How many of you baseball card folks know of early Skybox cards? In all of those, they had some digital effects and put an orange halo around the basketball. This is kinda like that, but it needs some cheesy computer graphics.
Oh man, some of these cards really feel special to me. I remember how incredibly expensive a pack of SP baseball cards were. I remember how few cards were in a pack. I would try to buy 1 or 2 packs of what was then “high-end.” So, to have a silver parallel of a high-end product is extra special, because I know how impossible it would have been back before the internet made everything worthless.
What are the odds that Sportflix will come back in some form? I know Topps has made some similar looking cards, but really nothing fully lenticular. I think it would make for a good insert. Maybe with a “Then and Now” or “old team/new team” theme or one of those current player vs legends things or even a league leader card with three players.
It’s a little disappointing to see the gold foil logo coin used in both Score Summit and Select in the same year. It looks so nice, I can’t stay mad at it, Kevin Nealon.
Hmm. How odd that the logo added “A Pinnacle Brand” to some cards, but not others. That’s a lot of branding. I do like that stamp stamp, though. Score did a good job with their foil. Would be nice if there was more to the mail theme.
If you thought this was a Topps gold parallel, I wouldn’t blame you, but you’re wrong. 1995 saw the Cyberstats partial parallel instead, which look absolutely terrible. Not that these look much better.
Now, THIS is a gold parallel. From the higher end Embossed set. The regular ones are silver and I think these fell one per pack.
As a kid, I tried several times to make games out of my baseball cards. Well, here’s a playable baseball card for you. Motorhead’s favorite pitcher – Greg Maddux – coming through in spades.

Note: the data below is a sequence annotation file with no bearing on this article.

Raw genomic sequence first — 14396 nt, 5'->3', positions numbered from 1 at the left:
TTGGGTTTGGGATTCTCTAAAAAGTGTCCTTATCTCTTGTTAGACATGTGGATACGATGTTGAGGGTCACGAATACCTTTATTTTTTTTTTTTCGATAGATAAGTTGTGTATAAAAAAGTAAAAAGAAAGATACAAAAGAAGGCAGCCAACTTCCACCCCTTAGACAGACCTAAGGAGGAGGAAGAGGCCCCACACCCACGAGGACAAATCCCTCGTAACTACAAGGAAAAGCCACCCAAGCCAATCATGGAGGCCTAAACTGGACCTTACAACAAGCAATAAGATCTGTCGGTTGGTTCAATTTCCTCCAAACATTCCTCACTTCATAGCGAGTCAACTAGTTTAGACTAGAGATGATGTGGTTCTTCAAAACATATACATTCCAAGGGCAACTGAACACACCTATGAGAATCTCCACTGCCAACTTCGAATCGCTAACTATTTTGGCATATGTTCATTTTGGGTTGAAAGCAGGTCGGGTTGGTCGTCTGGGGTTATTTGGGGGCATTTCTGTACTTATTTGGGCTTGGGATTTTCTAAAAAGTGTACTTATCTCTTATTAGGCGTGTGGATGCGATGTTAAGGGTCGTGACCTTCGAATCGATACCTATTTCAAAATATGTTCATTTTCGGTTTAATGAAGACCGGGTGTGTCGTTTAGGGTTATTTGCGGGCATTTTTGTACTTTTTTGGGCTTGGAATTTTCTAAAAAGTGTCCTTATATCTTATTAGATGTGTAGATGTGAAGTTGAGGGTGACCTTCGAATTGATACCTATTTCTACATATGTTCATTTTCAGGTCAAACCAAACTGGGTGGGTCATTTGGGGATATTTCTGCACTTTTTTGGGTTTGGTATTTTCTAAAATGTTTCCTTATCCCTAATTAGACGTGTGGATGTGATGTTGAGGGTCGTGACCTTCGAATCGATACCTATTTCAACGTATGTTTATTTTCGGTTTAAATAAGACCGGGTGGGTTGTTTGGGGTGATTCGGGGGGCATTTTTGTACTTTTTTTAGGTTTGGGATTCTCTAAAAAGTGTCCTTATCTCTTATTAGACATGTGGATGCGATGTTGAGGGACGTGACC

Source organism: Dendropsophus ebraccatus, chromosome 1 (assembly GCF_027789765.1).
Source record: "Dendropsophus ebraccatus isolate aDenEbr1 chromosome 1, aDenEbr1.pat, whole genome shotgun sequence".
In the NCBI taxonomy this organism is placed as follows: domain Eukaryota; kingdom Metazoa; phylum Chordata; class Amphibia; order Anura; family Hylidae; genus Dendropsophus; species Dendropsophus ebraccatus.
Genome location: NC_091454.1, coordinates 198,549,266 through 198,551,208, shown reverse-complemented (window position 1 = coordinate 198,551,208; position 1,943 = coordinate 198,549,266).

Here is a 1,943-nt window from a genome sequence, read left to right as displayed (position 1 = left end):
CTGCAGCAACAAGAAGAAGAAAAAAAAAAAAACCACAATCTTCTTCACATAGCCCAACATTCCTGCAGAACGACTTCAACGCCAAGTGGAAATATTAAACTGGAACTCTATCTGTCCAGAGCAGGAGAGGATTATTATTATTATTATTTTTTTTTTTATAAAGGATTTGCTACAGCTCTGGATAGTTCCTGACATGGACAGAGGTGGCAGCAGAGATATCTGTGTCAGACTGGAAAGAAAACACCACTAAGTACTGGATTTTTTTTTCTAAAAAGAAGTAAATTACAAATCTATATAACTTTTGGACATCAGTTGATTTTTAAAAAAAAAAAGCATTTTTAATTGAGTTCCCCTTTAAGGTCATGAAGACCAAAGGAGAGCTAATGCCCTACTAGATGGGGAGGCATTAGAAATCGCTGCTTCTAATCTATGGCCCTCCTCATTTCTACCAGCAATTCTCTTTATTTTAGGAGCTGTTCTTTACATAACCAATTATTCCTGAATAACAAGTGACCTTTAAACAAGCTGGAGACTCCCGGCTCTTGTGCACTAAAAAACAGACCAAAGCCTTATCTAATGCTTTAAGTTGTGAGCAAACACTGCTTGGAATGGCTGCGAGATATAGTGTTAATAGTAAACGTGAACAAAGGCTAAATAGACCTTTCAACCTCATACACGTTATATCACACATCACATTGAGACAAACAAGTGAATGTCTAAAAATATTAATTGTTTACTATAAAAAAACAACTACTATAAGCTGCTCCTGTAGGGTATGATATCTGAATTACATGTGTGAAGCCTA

Here’s another effective foil logo. The red is an interesting divergent choice. I would say this is probably one of the last good designs that Ultra had for a while.
I’m okay with the split-screen, but I don’t understand the color choice. Mustard yellow does not a good card make.
Another strange choice on this insert. Why would they feel the need to stretch the background image.
1995 Upper Deck. This has to be one of the most beloved Upper Deck designs of all time, right? 1989, 1993 and this? From what we’ve seen on other cards in this post, could part of the reason be that it acted as an antithesis to the rest of the cardboard world? They were all so consumed with throwing borders and unusual quirks at us, and then Upper Deck goes full bleed with a little vignette touch at the bottom with simple elegance in the name and team.
And then after all of that explanation, here’s a glitzed-up checklist, of all things.
I know the picture looks identical, but it’s actually a different card. It’s an odd choice to make checklists an insert, and an even odder one to feature the same player on two of them. There were plenty of stars that could be used.
Lastly, we have a parallel of this great set. There are also gold versions of this electric diamond thing. All that really means is that my 1995 quest is not finished.
The good news is that thanks to Jeremy’s unbelievable kindness I’m over 2/5ths done.